Fr. Roger J. Landry
Espirito Santo Parish, Fall River, MA
6th Sunday of OT, Year C
February 11, 2001
Jer 17:5-8; 1Cor 15:12,16-20; Lk 6:17,20-26
1) Today’s readings draw an extraordinarily sharp contrast that is highly relevant to us, between two different ways of living, two different trusts, two different treasures.
The Lord says through the prophet Jeremiah says “Cursed are those who trust in mere mortals and make mere flesh their strength, whose hearts turn away from the LORD,” for they shall completely wither in the desert, but “Blessed are those who trust in the LORD,” who will be like trees planted by water who grow and give off much fruit.
The responsorial psalm curses those who “follow the advice of the wicked, or take the path of sinners” and praises those whose “delight is in the law of the LORD,” who meditate on it day and night.” They too are like trees planted by streams of water, which yield their fruit in its season, and their leaves do not wither. In all that they do, they prosper.
Jesus draws the strongest contrasts in the Gospel: Blessed are you who are poor, but woe to you who are rich; blessed are you who are hungry now, but woe to you who are full; blessed are you who weep now, but woe to you who are laughing; and blessed are you when you’re persecuted and hated because of me, but woe to you when everybody speaks good of you.”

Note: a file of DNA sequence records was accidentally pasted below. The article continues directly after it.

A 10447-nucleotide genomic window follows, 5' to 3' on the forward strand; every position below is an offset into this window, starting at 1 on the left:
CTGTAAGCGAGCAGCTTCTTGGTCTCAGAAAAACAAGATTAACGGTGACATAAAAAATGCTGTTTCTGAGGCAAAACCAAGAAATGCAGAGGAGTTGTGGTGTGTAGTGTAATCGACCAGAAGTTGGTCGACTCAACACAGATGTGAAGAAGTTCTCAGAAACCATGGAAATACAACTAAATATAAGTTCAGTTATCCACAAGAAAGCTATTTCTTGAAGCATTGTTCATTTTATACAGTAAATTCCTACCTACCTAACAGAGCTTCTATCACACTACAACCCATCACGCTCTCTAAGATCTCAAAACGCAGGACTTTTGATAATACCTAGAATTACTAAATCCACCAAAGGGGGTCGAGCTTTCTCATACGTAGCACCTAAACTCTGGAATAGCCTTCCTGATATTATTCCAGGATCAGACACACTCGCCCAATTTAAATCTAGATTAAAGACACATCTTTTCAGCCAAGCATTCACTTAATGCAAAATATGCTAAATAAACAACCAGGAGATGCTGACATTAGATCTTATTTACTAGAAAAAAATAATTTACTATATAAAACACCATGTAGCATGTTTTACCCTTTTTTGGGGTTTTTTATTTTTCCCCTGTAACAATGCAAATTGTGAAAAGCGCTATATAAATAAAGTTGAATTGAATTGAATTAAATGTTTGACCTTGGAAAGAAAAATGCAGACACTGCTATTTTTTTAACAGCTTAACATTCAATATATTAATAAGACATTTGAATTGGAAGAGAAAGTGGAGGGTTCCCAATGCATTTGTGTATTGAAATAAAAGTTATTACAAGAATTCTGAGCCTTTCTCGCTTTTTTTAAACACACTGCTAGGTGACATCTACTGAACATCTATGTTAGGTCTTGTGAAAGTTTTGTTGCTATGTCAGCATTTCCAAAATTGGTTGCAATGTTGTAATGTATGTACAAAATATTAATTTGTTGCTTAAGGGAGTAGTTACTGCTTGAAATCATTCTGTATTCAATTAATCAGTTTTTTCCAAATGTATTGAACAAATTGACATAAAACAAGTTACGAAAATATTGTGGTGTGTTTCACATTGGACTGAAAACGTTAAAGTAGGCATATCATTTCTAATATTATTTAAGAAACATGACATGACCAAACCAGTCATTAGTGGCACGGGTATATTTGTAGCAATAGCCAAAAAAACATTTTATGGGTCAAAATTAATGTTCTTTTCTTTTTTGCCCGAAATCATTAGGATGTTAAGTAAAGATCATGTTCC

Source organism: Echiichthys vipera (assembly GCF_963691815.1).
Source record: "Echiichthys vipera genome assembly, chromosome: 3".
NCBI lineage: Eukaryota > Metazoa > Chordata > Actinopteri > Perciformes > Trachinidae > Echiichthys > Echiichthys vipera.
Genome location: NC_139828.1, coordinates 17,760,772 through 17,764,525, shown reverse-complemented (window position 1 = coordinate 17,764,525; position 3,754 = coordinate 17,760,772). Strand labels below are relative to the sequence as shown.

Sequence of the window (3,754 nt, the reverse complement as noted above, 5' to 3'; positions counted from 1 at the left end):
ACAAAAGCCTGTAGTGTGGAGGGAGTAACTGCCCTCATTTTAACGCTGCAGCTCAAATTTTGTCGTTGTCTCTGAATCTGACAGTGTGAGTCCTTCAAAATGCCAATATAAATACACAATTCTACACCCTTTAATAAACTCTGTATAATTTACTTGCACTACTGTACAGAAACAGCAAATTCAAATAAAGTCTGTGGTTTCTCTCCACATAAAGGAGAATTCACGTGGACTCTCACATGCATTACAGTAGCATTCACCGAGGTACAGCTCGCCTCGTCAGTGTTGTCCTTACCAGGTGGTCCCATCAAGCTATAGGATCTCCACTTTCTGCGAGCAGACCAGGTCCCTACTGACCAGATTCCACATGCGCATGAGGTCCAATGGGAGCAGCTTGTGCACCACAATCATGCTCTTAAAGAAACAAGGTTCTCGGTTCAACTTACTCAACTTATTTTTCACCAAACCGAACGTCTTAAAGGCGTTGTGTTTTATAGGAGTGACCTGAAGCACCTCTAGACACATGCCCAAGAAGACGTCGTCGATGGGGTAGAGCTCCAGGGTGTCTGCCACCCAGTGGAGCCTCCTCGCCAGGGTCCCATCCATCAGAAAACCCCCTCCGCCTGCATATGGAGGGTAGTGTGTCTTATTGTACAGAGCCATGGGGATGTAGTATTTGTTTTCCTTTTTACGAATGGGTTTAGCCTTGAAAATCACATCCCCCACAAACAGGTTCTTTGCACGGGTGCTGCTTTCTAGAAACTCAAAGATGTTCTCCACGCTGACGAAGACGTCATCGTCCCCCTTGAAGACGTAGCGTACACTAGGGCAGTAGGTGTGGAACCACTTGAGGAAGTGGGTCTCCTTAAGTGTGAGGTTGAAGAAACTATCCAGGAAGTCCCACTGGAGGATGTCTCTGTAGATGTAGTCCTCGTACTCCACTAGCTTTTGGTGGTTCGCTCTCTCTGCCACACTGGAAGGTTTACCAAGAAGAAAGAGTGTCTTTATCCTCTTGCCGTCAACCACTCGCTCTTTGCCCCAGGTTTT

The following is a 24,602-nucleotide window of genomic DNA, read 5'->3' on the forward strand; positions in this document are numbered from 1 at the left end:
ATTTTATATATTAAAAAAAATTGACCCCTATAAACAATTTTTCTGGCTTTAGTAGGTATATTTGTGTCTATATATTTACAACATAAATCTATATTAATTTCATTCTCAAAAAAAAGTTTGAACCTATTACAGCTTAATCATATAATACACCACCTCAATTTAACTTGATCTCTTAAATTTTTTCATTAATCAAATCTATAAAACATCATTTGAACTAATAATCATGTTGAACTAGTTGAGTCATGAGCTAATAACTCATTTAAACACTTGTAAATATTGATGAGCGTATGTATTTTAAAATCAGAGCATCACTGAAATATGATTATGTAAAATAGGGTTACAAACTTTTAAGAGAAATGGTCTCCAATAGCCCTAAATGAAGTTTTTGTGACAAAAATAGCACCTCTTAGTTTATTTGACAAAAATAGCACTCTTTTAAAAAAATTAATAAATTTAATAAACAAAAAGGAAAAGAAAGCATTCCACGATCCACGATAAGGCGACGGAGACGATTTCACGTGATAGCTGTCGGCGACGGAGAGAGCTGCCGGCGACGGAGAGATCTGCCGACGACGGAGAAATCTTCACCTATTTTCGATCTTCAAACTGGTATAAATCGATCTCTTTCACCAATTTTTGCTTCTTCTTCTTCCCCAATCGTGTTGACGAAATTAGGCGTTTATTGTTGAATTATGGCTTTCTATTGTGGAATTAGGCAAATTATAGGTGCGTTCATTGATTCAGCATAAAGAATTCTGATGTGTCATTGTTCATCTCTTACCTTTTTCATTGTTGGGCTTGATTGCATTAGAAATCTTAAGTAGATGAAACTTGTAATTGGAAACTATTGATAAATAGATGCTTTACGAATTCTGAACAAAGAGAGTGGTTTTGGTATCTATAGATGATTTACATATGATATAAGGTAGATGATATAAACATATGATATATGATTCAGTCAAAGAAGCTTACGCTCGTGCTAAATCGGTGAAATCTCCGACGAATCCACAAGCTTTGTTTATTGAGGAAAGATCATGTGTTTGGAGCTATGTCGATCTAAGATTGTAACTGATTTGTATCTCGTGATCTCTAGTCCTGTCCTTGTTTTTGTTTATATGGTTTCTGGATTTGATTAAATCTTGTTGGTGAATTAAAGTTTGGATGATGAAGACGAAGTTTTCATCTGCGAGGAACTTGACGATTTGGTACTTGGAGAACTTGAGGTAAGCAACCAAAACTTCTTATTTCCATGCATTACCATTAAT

2) Even though it might not seem like it at first, all three readings are pointing to the same conclusion. Namely, those who put their trust and hope in earthly things — in money or possessions, in earthly power, in earthly pursuits, in their own will or ego — will end up like withered trees in the desert, fruitless in the final analysis. But those who put their trust in the Lord, who love his law and put it into action, who follow the Lord all the way — they are the ones, who even though they might experience some sufferings now from those who think they’re crazy not to live for the present moment, will rejoice in the future forever.
3) Jesus draws these conclusions very starkly in today’s Gospel, which is taken from his Sermon on the Plain. He blesses those who now are poor, not because they’re poor per se, but because their treasure now is the kingdom of heaven. He defines the poverty he’s talking about not negatively, as the state of having small bank accounts, but positively, as those who put their treasure in the kingdom of God. Even people who would be materially well-off could be “poor” as Jesus is talking about, if they put all of their being and resources to the pursuit of God’s kingdom. Similarly, those who have very little money might indeed not be poor as Jesus describes, if they’re greedy, if they’re cheating in any way to get ahead, if they’re putting their goals in some type of material success rather than setting their hearts on God’s kingdom. From the point of view of God, all of our money, our houses, our cars, our material possessions are like money and property in a game of monopoly. As soon as the game finishes, the monopoly money, the houses on Park Avenue, is worth nothing. The only currency that is worth anything in the final analysis, God says, are acts of love flowing from faith. These are what we need to pass into heaven and to collect eternal life.